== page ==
'Origins of Kevin O'Hagan's Total Combat Systems'
The first official class opened in 1985 at Sturminster Road Community Centre Stockwood. The club was originally named the 'Bristol Self Defence Combat Academy.' The founder members were Kevin O' Hagan, Tina O' Hagan, Brian Barker and Mark Fortune.
The emphasis of the class was a cross sectional art purely aimed at Street Self Defence. The above people pooled their knowledge together and then continued to work to develop the system more. They traveled extensively across the UK to train in many styles and learn from some of the top UK, European and Japanese instructors.
Sensei O' Hagan at that stage got more involved in Ju Jutsu and Atemi Jutsu and decided to guide his fellow instructors to grade in this art and give the club a more solid foundation.
As the club grew and word spread, more new faces joined the ranks. Neil Bartlett, Martin Williams and Mike Griffin all went on to become the second generation of black belts. Many more good students didn't quite make the grade. At the time the class at Stockwood was a 3 hours long!
It was very much old style blood, sweat and tears. One hours conditioning and exercise, one hour drilling and one hour of freestyle training and sparring. The instructors were experimenting and testing various things: some of the training was brutal in its nature, the motto being 'Take no prisoners.'
Another class was opened in 1987 at the now closed Bristol Budokan on Chalks Road St George. Kevin had trained there back in 1977 to 1981 and decided to return. These classes operated on a Thursday night and became the legendary 'Thursday Night Sessions.' The training was more advanced and extreme. Many people dreaded the walk up the 3 flights of stairs to the top floor mat. The Budokan was a typical old style training Dojo, with 3 floors, canvas matted areas. In its heyday it was packed everyday of the week as a full time Dojo, ran by Mr Ray Jenkins and his family.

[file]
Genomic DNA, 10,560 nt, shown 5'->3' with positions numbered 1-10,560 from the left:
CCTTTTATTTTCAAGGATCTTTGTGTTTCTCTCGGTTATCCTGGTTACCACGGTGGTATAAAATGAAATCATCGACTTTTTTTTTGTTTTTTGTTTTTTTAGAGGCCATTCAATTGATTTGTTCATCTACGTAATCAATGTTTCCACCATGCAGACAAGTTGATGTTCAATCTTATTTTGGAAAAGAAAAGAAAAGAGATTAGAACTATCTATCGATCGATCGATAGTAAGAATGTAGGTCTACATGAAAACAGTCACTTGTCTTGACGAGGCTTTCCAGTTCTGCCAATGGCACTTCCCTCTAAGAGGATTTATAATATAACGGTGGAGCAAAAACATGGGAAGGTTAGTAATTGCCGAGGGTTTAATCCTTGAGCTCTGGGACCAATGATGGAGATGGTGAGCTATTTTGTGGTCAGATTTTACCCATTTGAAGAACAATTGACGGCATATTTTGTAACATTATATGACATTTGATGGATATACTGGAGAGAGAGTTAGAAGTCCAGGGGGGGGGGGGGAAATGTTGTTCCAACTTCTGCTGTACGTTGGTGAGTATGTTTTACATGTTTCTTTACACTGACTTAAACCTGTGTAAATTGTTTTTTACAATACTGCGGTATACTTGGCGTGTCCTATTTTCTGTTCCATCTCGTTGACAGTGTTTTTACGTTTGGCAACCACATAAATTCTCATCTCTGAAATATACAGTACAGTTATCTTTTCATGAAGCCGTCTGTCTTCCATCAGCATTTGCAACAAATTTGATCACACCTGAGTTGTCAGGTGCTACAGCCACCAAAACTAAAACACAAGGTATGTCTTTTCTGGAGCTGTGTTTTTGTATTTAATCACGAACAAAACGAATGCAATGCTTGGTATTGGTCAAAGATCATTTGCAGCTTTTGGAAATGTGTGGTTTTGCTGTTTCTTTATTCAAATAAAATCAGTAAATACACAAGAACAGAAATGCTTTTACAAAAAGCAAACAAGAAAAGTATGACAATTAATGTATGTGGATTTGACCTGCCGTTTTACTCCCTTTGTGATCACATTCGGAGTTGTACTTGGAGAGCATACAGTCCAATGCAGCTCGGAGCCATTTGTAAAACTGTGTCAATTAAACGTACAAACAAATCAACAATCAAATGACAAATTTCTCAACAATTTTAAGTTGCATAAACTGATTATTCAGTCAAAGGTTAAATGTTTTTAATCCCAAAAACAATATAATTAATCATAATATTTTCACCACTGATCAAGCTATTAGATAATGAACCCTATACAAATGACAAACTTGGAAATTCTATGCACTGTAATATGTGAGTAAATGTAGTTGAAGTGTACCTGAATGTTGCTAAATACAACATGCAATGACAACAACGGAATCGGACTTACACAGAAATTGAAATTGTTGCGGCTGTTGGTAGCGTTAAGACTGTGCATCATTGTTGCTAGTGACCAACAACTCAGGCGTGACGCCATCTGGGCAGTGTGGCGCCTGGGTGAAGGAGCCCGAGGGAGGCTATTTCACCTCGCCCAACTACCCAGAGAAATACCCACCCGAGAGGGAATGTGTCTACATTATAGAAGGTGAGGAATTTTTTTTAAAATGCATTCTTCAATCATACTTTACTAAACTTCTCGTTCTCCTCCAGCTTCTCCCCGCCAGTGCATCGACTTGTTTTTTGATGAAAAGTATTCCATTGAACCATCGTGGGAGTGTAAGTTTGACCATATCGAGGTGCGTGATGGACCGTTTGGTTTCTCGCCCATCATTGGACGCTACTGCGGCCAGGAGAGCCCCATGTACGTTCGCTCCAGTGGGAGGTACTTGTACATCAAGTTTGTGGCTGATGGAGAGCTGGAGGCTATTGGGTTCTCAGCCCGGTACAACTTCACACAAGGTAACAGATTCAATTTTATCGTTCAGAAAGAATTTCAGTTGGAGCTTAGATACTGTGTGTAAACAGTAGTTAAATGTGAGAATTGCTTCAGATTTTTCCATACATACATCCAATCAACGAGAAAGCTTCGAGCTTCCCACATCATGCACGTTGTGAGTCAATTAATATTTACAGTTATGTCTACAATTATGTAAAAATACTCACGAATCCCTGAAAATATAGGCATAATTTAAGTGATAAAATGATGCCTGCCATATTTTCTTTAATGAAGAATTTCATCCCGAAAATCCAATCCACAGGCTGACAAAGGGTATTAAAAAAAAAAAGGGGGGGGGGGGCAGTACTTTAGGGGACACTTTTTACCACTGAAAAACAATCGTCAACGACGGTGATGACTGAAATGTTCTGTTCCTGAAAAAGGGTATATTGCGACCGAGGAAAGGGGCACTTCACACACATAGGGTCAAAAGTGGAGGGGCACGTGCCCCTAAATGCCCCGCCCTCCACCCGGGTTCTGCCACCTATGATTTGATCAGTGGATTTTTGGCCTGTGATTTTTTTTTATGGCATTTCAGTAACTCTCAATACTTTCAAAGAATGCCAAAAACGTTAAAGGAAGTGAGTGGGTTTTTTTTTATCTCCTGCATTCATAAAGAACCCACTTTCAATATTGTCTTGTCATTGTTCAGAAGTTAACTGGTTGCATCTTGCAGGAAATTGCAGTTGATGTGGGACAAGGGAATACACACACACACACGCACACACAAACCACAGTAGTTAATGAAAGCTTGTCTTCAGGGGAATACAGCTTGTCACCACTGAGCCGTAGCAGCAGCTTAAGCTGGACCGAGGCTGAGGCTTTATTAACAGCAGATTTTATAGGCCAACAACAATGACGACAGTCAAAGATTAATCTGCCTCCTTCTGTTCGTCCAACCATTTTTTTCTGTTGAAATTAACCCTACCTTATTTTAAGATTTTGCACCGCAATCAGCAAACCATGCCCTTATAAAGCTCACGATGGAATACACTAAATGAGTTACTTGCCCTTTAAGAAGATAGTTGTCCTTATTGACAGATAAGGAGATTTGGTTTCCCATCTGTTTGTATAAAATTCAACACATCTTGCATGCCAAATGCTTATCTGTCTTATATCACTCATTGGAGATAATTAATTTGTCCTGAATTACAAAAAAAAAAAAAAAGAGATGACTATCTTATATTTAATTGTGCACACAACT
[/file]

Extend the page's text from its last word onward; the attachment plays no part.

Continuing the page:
In 1989 the Stockwood Club moved to Whitchurch Sports Centre and this bigger and more published venue brought more members.
In the end, Brian Barker a 3rd Dan at this stage, ran the class and Kevin ran the Budokan, these were the only two sessions running but the work was intense and uncompromising. A youthful and dare I say 'pony tailed' Matt Sperring started his training at the Whitchurch Venue, as did Andy Wintle.
In the mid 90's, the Whitchurch Class began to lose members and Sensei O' Hagan never one to let things slip, closed the class. But by then in 1997 he decided to go 'full time' and attempt to teach professionally after being made redundant from his day job.
This provided a turning point for the now named Bristol Goshin Jutsu Combat Academy.
Clubs opened at all major sports centres in Bristol and again new blood was picked up and eventually 3rd generation instructors like Paul Flett, Rob Cannon, Phil Davis, Matt Sperring and Andy Wintle would emerge.
As they went from strength to strength, another 2 classes opened at the Budokan. A Tuesday 'Open Training Session' and the infamous 'Sunday Morning Session' where hard conditioning, Boxing, Vale Tudo and Submission grappling spawned and developed. The early pioneers of these sessions have the scars and nightmares to prove the point. (I joke not; look at Paul's ear sometime!')
More new faces began to get involved in the advanced training: Ross Mackenzie, his brother Nick and ex members like Danny Lloyd and Dave Fedick. Also Tony Watt, Bryan Watts and Paul Hirst, now had become solid and long-term members of the classes.
In the late 90s, unfortunately the Budokan was sold and now it is student flats. The classes there moved to a new venue: 'Lifestyles Fitness Centre' at Clouds Hill, St George in the Basement Room. The class was located underneath a body building gym where the descent down the stairs got the adrenaline pumping and the nerves jangling. The Budokan may be the spiritual home but Lifestyles 'Impact Dojo 2' had gone on to produce further results.
On to part 2